My situation as a Christian is (and please don’t ask me to explain or justify this!) that I fully believe in the truth of the CJCLDS and all of its claims – but I attend a conservative evangelical Anglican church.
The best thing about this church, for me personally, are the twenty-minute teaching sermons – at present these are going-through the ‘Thirty Nine Articles’ of the Church of England explaining and justifying them. This week we had a very good, clear sermon on the subject of number fifteen (XV) concerning the sinlessness of Jesus Christ:
The focus was to explain the workings of what Mormons call The Atonement – and I found myself in full agreement until the last five minutes of the sermon which was about the reason why Christ had to be sacrificed – in a fashion analogous with the Passover Lamb (which, aside, could apparently also be a goat-lamb – i.e. a kid – instead of a sheep) – because the sacrifice of a sinless Man was necessary to fulfil God’s demand for justice for the sins of the world, and to enable forgiveness of all sins.
Reference was made to the objection to this explanation and justification of God’s demand for a human sacrifice (and this sacrifice being his son) *not* being easy to square with God being our loving Father (because this demand for a sacrifice of an innocent human is not the kind of demand an earthly loving Father would be likely to make) – and it was specifically stated that the description of God as loving Father was true – but not completely true, and should not be taken to apply fully.
The argument was also mentioned that surely God could have achieved forgiveness without such an extreme demand.
Instead – implicitly – the preacher argued that God’s demand for justice for sins was put *above* (more important than) our understanding of the description of God as being a loving Heavenly Father.
The preacher did not state that justice was actually more important than love – rather he said that God’s love was beyond human-type love, and in this way not explicable in terms of human-type love.
But it was hard to avoid the simple inference that, in reality, Justice was being put above the lovingness of God – at least in this crucially and centrally-important instance of the crucifixion.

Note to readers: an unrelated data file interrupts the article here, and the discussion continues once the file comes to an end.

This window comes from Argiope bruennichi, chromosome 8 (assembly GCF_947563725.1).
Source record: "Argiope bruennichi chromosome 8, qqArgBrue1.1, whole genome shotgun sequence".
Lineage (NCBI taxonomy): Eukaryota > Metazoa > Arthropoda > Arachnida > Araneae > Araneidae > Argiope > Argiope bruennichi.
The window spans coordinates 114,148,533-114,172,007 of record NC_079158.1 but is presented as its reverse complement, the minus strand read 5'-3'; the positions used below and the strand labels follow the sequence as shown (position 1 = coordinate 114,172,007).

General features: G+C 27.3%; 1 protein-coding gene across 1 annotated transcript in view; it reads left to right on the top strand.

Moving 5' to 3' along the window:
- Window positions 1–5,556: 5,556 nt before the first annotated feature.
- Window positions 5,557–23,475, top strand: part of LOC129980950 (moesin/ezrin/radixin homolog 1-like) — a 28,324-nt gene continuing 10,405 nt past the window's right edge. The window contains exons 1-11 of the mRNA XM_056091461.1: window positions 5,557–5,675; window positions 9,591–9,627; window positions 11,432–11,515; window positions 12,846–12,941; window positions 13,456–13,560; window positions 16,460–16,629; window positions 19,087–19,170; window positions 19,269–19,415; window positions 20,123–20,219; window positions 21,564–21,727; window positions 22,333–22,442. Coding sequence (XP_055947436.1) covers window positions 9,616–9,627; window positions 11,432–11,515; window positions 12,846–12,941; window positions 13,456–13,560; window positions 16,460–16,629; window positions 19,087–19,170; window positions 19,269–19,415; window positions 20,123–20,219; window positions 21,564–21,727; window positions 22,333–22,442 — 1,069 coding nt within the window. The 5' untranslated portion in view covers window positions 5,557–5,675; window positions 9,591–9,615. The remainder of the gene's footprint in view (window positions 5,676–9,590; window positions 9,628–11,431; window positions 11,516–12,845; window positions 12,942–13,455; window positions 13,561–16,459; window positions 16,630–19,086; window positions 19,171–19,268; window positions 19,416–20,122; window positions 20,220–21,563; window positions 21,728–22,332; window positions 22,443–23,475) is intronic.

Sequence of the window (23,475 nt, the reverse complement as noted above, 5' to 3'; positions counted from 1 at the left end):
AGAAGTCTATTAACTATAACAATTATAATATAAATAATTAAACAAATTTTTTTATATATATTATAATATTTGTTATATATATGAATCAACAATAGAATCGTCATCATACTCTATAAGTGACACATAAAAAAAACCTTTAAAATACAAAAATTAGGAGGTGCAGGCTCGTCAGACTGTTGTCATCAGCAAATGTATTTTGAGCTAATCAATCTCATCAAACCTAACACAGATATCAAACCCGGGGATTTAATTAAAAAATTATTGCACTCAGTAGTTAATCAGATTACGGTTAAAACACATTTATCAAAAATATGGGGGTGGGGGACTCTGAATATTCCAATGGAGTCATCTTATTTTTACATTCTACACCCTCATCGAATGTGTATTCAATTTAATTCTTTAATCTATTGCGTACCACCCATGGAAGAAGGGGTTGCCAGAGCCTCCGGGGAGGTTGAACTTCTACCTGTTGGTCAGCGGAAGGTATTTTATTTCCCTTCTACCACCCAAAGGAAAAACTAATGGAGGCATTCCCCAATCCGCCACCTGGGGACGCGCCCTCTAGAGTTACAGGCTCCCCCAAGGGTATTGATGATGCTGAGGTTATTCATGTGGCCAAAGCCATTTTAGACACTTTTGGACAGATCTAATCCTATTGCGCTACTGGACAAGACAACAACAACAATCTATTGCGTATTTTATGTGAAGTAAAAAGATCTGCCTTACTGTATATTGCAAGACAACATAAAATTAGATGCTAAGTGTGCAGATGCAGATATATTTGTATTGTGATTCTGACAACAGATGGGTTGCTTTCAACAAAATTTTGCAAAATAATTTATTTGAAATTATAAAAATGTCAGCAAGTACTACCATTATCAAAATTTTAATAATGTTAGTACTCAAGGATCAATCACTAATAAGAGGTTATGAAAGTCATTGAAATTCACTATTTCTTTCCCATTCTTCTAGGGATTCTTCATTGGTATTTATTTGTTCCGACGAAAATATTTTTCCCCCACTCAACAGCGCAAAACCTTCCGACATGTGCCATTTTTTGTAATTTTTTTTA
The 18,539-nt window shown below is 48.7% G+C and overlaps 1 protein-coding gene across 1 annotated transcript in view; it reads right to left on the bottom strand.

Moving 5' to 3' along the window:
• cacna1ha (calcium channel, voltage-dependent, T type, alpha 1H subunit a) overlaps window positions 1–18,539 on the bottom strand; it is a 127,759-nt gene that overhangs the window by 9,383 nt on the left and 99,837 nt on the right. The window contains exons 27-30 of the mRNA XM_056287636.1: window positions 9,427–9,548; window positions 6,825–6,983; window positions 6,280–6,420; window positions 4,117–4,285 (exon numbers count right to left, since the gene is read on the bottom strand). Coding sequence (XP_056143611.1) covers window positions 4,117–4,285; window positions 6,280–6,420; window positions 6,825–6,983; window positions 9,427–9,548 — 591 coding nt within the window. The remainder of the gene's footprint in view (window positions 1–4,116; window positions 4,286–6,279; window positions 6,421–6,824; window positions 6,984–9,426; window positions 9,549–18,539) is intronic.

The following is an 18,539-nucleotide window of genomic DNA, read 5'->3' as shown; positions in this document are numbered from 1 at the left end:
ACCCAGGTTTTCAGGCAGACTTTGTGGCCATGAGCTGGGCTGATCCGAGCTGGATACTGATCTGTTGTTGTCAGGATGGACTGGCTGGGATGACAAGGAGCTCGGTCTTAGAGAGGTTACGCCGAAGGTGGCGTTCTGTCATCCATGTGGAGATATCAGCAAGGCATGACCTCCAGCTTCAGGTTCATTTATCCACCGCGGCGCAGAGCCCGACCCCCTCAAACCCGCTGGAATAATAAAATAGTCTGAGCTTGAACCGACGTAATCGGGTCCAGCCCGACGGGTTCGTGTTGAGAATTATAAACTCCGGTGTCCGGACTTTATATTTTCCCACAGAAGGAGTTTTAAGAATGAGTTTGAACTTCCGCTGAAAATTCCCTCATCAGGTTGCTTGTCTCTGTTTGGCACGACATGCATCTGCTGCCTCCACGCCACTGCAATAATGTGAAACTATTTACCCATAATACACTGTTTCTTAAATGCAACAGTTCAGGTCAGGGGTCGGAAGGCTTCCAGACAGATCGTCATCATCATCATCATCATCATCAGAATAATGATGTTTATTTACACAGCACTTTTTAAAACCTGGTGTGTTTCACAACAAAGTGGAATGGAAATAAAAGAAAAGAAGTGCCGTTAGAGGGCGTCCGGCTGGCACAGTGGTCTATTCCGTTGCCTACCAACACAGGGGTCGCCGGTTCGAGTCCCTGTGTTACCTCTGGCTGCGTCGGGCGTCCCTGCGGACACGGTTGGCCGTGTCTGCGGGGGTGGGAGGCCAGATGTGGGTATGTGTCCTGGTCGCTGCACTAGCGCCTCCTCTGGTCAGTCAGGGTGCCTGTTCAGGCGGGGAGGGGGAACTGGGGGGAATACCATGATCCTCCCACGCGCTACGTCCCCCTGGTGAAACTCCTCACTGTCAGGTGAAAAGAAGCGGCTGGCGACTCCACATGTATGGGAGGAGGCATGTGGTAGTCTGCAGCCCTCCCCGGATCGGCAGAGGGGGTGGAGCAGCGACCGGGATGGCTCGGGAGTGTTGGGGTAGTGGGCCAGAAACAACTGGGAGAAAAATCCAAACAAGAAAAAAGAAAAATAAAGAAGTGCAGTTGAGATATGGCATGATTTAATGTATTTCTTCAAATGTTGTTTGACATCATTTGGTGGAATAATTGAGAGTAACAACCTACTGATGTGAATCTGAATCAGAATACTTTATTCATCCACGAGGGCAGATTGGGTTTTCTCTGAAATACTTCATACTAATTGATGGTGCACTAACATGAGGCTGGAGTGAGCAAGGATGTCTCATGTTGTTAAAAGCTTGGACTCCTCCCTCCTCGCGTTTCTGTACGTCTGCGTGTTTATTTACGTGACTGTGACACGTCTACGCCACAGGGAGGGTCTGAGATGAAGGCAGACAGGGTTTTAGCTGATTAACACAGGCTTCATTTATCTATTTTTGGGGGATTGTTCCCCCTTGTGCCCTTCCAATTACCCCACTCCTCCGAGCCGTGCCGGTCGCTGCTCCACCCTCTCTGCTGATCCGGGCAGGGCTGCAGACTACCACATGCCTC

This matter of Justice-above-Love seems to be a very hazardous doctrine, which threatens the core truth of God as Love – but it seemed to me that Protestants (and indeed most other mainstream Christians) are more-or-less forced into this extreme argument by their conceptual understanding of the nature of God.
Because God is being conceptualized as total in power, and therefore apparently capable of achieving forgiveness of all sin *without* the extremity of blood-sacrificing his sinless son; the fact that he did not do this seems to compel the assumption that ‘therefore’ justice (ie. commensurate punishment for all sins as a condition of forgiveness) is so absolutely important to God that it – in effect – ‘trumps’ God’s status as loving Heavenly Father.
This led me to reflect how crucially important was Joseph Smith’s insight into the nature of God as being unconditionally a loving Father – and that the traditional philosophical definition of God’s omnipotence must ultimately yield to the primacy of love.
(As I understand matters) Mormon theology does not see it as a condition of the atonement that Christ’s death must be of the nature of a human sacrifice – Rather it was necessary that Jesus take to himself the sins of the world so that they may be taken-away, and Jesus must die (in order to be resurrected) — but Christ’s agonizing lamb-like sacrificial death was not a ‘theologically’-necessary part of the forgiveness of sins – instead these are understood as a consequence of the sinfulness of Men and a fulfilment of prophecies.
I have noticed that there are few sermons which go past without mention of the necessity of Christ’s sacrifice as a condition of forgiveness – for serious Protestants this is clearly a deeply uncomfortable truth, because otherwise they would not feel the need to keep justifying it.
But I wonder how many of Protestants realize that it is ‘merely’ a downstream consequence of their philosophical (and not necessarily Christian) understanding of the nature of God — and that when the nature of God is understood in a more common sense, matter of fact, and simple way; then this rather horrible, and ultimately dissonant, way of interpreting the working of the Atonement becomes no longer necessary.